Autism spectrum disorder (ASD) is the term for a group of neurodevelopmental disorders. Researchers are yet to fully understand the causes of ASD.
GS II: Health
Dimensions of the Article:
- Autism spectrum disorder
- Exploring the Connection between Gut Microbiome and Autism Spectrum Disorder (ASD)
- Ongoing Research on the Gut Microbiome and Autism Spectrum Disorder (ASD)
Autism spectrum disorder
Autism Spectrum Disorder (ASD) refers to a group of neurodevelopmental disorders that impact social interaction, communication skills, and behavior.
- Researchers have yet to fully understand the causes of ASD, but a disorder in the gut-brain axis may have a prominent role.
Prevalence and Characteristics of ASD
- According to the WHO, ASD affects one in 100 children, and it can have a significant impact on cognitive abilities and quality of life.
- Children with ASD may exhibit impaired social interactions, lack of verbal and nonverbal communication skills, and restricted and repetitive behaviors.
Gastrointestinal Problems Associated with ASD
- Some children with ASD experience gastrointestinal problems, such as constipation, diarrhea, flatulence, and bloating, among others.
- Limited research findings and anecdotal evidence suggest that there is a link between gastrointestinal problems and ASD, but this area remains relatively under-researched.
Pathophysiology and Current Treatment for ASD
- Although several theories have been proposed to explain the aetiology of ASD, the pathophysiology of the disorder remains largely unknown.
- There are currently no known cures or therapeutic interventions available to treat or reverse ASD, highlighting the need for continued research in this area.
- Aetiology is the study of factors that cause a condition or disease.
- Pathophysiology is the study of a condition’s impact on biological processes.
Exploring the Connection between Gut Microbiome and Autism Spectrum Disorder (ASD)
The Impact of Gut Microbiome on Human Health
- Advances in gene-sequencing technologies and bioinformatic analysis have helped researchers to explore the connections between human health, diseases, and microbiomes.
- The gut microbiome has been found to have a significant impact on immune modulation and metabolic activities in the human body.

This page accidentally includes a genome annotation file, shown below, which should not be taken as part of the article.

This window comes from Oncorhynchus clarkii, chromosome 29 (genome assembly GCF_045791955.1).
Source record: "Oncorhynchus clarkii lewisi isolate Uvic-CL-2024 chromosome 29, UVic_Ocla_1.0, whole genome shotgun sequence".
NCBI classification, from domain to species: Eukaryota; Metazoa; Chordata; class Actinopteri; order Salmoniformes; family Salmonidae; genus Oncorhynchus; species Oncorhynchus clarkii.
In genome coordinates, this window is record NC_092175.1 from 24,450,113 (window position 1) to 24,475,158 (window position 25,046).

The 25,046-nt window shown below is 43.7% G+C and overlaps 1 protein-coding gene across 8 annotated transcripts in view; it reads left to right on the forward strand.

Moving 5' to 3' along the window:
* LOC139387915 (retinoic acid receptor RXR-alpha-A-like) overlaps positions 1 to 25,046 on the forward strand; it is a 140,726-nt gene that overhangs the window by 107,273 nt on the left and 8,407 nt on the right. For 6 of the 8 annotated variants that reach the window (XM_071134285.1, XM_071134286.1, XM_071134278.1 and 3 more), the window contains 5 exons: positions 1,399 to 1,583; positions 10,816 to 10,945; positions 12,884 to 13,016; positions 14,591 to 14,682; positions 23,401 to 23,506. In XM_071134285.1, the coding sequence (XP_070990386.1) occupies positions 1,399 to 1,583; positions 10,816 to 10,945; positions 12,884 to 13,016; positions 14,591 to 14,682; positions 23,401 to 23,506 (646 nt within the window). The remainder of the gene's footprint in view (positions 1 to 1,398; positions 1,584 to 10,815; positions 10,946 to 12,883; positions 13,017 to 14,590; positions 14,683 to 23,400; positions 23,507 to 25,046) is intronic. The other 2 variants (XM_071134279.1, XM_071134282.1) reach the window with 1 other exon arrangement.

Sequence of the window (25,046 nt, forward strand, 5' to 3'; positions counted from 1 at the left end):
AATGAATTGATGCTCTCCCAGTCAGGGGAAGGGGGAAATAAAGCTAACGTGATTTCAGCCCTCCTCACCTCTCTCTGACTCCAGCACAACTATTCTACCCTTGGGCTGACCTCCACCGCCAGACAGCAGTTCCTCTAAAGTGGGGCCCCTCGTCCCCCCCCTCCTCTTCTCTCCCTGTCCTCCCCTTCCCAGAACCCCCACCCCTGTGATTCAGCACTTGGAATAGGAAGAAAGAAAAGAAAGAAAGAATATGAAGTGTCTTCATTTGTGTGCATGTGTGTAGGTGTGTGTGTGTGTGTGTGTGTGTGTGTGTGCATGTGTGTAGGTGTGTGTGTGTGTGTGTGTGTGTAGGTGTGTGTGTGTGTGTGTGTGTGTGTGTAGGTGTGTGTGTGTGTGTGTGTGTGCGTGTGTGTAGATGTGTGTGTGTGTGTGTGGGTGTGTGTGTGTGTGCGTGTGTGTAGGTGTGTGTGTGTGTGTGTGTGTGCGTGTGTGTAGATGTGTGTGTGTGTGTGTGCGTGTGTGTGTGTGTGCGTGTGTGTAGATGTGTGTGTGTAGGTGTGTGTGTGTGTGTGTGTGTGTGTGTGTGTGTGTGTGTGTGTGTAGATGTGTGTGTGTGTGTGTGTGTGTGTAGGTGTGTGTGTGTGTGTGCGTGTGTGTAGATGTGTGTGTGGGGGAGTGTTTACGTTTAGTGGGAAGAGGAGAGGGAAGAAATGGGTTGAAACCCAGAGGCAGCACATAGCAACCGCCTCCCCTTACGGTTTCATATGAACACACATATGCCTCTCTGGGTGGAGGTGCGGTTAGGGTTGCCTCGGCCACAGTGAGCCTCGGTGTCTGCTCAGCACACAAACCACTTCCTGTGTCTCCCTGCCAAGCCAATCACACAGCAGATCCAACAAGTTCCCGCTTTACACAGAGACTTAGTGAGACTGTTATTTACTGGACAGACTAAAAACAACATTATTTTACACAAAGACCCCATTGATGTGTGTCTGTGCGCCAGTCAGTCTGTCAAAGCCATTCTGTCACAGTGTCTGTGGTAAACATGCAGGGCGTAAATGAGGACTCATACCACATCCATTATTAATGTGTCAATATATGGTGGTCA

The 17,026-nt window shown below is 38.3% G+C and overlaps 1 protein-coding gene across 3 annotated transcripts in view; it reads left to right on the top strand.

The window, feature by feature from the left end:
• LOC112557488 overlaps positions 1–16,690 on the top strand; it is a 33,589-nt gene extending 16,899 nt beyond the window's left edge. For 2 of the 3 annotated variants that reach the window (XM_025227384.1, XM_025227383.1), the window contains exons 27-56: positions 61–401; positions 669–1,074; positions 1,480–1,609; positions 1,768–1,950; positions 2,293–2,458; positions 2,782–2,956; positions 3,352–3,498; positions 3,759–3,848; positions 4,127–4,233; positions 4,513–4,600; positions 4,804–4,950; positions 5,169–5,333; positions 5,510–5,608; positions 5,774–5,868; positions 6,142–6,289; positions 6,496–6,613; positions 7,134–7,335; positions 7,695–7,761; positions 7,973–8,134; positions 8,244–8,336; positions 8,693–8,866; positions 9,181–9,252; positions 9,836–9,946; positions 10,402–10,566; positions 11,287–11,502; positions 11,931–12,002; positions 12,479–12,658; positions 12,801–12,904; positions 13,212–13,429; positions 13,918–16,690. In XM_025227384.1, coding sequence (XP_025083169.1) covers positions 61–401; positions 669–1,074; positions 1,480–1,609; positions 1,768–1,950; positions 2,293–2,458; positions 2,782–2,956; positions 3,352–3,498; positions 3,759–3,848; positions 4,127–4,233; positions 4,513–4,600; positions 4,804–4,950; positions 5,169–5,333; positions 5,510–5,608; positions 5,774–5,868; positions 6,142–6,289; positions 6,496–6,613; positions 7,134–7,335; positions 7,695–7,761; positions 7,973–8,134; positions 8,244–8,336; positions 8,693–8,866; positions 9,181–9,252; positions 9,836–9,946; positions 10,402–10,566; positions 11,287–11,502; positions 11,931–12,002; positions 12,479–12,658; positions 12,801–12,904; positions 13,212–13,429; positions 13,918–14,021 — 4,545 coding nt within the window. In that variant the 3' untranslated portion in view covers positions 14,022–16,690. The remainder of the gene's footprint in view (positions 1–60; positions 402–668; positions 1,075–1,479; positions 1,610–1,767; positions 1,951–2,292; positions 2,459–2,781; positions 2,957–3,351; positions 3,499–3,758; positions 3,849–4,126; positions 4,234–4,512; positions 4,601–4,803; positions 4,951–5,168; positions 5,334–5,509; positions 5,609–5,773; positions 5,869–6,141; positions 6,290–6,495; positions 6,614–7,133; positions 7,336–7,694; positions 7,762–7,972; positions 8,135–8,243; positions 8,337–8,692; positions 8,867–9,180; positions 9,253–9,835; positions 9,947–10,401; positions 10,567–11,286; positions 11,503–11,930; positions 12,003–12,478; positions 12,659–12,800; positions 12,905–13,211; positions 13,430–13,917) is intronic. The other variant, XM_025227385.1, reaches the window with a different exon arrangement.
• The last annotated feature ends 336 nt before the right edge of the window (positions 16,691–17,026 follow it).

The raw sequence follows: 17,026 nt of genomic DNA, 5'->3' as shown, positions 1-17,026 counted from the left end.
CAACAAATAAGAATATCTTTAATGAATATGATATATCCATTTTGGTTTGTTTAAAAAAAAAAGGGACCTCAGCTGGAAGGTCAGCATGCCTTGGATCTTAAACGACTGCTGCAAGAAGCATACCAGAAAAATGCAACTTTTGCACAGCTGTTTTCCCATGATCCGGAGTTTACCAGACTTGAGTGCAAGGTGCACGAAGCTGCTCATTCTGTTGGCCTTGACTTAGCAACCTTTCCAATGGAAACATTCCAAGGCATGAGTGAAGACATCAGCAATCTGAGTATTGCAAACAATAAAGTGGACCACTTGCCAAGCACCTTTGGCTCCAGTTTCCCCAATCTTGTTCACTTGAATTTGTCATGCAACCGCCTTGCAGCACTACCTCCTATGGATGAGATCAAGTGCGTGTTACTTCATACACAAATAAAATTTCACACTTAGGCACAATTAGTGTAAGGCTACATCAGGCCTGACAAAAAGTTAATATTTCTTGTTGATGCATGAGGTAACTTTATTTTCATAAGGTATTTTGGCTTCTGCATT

Potential Connections between Gut Microbiome and ASD Symptoms
- Investigating the dynamic cross-talk between the gut microbiome and the host environment has revealed potential connections to ASD symptoms.
- Aberrant antigen trafficking through an impaired intestinal barrier could allow antigens to pass through the barrier surrounding the brain, triggering a chain of events that worsen ASD symptoms.
The Role of Gut Microbiome in the Pathophysiology of ASD
- Some scientists have disputed the significance of the gut microbiome in the pathophysiology of ASD, arguing that it cannot cause ASD.
- However, research has shown that abnormalities in the gut microbiome can challenge a person with toxic metabolites, hindering the synthesis of neurotransmitters involved in cognition, behavior, mood, and sleep.
- Fixing the gut microbiome in ASD can reduce the toxic burden and/or help complete necessary neurotransmitter synthesis pathways, potentially improving symptoms.
Ongoing Research on the Gut Microbiome and Autism Spectrum Disorder (ASD)
Dysbiosis in the Gut Microbiome of Children with ASD
- In their research, the authors have explored the gut microbiome in children with and without ASD and have reported several interesting microbial biomarkers in children with ASD.
- Dysbiosis, an imbalance in the gut microbiome, was observed in children with ASD. They had a higher abundance of lactobacillaceae, bifidobacteriaceae, and veillonellaceae bacteria, and the fraction of bacteria of the phylum firmicutes was found to be significantly higher in their guts.
Short-Chain Fatty Acids and the Gut-Brain Axis
- The authors found an underrepresentation of certain microbes that produce short-chain fatty acids (SCFA) in children with ASD, such as faecalibacterium and roseburia.
- This supports the hypothesis that a lower level of SCFAs in ASD could lead to an imbalance in brain function and behavior.
- Some proposals suggest introducing these strains of bacteria as a probiotic for children with ASD to help alleviate common gastrointestinal problems and positively influence cognitive and behavioral functions.
Emerging Areas of Study and Future Consensus
- Since these are emerging areas of study, there are pockets of agreement as well as disagreement in the scientific community.
- The consensus on the role of the gut microbiome in ASD lies in the future as further research is conducted.
-Source: The Hindu